clock menu more-arrow no yes

Filed under:

How The Cincinnati Bengals Failed To Contain Aaron Rodgers

New, comments

One of the biggest issues Thursday night against the Packers was Aaron Rodgers. Suppose that's predicable considering Rodgers is one of the elite quarterbacks in the NFL today. But it wasn't necessarily his arm -- the secondary picked him off once and his rating was a 57.8 -- though he did have abuse Leon Hall, who always seemed a step or two late in coverage. No. It was Rodgers' legs. Over-aggression by Cincinnati's pass rush opened gaps that allowed Rodgers to exploit. In the first half alone the Packers quarterback generated 42 yards rushing on four scrambles, two of which resulted in touchdowns. Don't get me wrong. The Bengals did have a decent rush Thursday night, but they failed to make contact, often overshooting their lanes.

And it happened early.

Within a minute of the game's opening kickoff, Rodgers feels intense pressure on first down from Green Bay's 35 yard line. Jamaal Anderson swings around Rodgers' right forcing the quarterback into the pocket. Geno Atkins was an asteroid up the middle, but the quarterback avoided him behind the block of his lineman. At this point all six pass rushers, with Thomas Howard and Roddrick Muckelroy adding to their efforts, were near the line of scrimmage, submerging the pocket. Rodgers found a massive gap up the middle and took off on a 14-yard scramble.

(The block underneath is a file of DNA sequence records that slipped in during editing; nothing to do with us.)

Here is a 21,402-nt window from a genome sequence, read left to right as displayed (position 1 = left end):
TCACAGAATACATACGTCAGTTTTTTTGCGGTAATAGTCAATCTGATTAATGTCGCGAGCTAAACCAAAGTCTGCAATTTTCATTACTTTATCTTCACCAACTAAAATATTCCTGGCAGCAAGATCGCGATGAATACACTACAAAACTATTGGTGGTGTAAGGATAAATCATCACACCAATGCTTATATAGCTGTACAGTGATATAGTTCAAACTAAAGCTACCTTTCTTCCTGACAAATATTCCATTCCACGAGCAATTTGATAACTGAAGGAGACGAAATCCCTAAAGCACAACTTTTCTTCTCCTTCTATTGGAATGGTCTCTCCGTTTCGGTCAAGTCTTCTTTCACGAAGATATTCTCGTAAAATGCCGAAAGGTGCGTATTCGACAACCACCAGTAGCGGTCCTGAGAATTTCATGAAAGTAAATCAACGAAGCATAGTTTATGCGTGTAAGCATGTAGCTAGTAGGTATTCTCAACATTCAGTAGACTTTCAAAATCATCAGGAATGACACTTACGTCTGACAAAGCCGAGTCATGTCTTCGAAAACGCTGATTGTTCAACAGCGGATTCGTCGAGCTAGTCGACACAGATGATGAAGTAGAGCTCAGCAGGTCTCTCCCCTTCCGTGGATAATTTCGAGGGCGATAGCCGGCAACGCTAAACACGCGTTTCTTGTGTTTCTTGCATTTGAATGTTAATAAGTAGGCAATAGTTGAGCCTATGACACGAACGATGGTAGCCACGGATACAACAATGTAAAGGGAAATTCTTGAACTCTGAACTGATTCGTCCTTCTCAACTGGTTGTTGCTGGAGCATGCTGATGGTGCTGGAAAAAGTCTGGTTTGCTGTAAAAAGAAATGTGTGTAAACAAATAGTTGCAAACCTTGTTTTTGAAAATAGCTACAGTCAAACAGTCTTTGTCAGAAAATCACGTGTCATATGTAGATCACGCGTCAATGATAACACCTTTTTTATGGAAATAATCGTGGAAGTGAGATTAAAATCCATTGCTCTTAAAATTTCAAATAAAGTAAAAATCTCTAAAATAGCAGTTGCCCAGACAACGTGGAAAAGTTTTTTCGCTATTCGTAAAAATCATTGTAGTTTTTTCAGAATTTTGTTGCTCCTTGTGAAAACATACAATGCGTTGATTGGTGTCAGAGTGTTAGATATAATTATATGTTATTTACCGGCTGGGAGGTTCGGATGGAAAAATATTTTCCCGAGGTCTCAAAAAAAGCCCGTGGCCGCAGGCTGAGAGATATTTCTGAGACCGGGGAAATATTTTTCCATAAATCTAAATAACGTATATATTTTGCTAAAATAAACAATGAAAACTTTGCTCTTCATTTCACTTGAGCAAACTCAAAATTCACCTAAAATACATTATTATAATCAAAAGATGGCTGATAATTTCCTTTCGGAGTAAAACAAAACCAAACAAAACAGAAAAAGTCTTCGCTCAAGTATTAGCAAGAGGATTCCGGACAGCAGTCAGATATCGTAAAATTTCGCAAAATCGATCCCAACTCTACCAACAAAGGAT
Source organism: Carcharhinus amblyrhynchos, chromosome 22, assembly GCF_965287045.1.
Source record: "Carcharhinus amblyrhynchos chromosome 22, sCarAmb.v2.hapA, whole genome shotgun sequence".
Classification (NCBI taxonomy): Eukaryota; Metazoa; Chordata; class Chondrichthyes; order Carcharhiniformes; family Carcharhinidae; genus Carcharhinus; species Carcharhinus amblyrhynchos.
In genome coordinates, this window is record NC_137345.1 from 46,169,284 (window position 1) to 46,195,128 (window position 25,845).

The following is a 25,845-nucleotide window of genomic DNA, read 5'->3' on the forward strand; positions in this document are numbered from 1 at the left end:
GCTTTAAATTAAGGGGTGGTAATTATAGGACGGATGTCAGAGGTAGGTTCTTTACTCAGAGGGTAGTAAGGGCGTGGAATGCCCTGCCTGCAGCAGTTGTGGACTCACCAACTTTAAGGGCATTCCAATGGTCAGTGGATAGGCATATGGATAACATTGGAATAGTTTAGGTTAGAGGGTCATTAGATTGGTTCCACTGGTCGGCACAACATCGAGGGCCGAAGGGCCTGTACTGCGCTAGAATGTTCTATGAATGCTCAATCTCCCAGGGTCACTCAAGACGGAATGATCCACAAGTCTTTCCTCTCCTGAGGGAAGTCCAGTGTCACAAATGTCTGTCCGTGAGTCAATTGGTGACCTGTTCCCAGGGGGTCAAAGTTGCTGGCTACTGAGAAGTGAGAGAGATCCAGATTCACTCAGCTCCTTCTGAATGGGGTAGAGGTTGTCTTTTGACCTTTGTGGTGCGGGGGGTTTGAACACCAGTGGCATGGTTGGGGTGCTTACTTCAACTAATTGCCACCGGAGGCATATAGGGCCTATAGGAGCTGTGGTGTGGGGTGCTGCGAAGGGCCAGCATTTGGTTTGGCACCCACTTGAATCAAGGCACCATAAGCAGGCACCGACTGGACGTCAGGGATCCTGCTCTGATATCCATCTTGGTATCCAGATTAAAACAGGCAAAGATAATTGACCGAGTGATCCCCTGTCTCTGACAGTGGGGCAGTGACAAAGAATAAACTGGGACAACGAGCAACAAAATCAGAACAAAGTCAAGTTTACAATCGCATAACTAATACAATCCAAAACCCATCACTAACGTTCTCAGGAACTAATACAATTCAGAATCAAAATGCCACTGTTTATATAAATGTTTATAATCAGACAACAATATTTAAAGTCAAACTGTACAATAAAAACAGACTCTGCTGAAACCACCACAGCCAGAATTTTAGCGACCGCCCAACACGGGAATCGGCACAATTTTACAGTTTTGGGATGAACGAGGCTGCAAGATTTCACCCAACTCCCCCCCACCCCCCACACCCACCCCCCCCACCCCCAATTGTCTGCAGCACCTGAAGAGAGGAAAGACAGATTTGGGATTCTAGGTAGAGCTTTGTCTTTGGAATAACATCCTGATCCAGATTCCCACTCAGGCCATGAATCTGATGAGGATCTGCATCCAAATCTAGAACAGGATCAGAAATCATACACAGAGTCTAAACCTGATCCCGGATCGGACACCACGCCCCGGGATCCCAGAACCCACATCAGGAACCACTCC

Eventually the possession would stall (see: Atkins, Geno), but Cincinnati's offense's response was quiet, mute and deaf to the shouts of decency. Eventually Green Bay, with their second possession, traveled down the field, seemingly at will, setting up a second and two from the Bengals 12-yard line with 8:04 remaining in the first quarter.

After the snap and five-step drop, Rodgers felt an overwhelming urge to leave the pocket with pressure building around. Jamaal Anderson, Devon Still and Domata Peko were closing down to Rodgers' right while Michael Johnson took a wide angle, trying to speed rush past the left tackle. It naturally opened up a massive lane to the left, with only Nate Clements patrolling the area, but with momentum away from Rodgers eventual lane.

Clements recognized it. But his momentum, along with Rodgers already at full speed (and it's not like he's a slouch) gave the quarterback the eventual advantage and a 7-0 lead.

Five minutes remaining in the first quarter on second-and-one from Cincinnati's 15-yard line. Aaron Rodgers fakes the handoff to Cedric Benson, who had gained 17 yards on two rushes, and rolls out to the right. The Bengals bit on the fake hard, probably fueled by a desire to ensure Benson doesn't embarrass them.

Rodgers slide to the four-yard line.

Following Michael Johnson's impressive deflection of a block that dropped Cedric Benson for a one-yard loss, the Packers are on Cincinnati's five-yard line. Again Rodgers feels pressure, specifically from Jamaal Anderson, forcing the quarterback to step up. However Geno Atkins, shoving the offensive lineman back, was all asteroid again. Thanks to Anderson's momentum, taking him around the pocket, a natural gap formed for Rodgers to escape.


Rodgers would scramble a handful more in the second quarter, but nothing as significant as the first, rushing for 42 yards and scoring two touchdowns.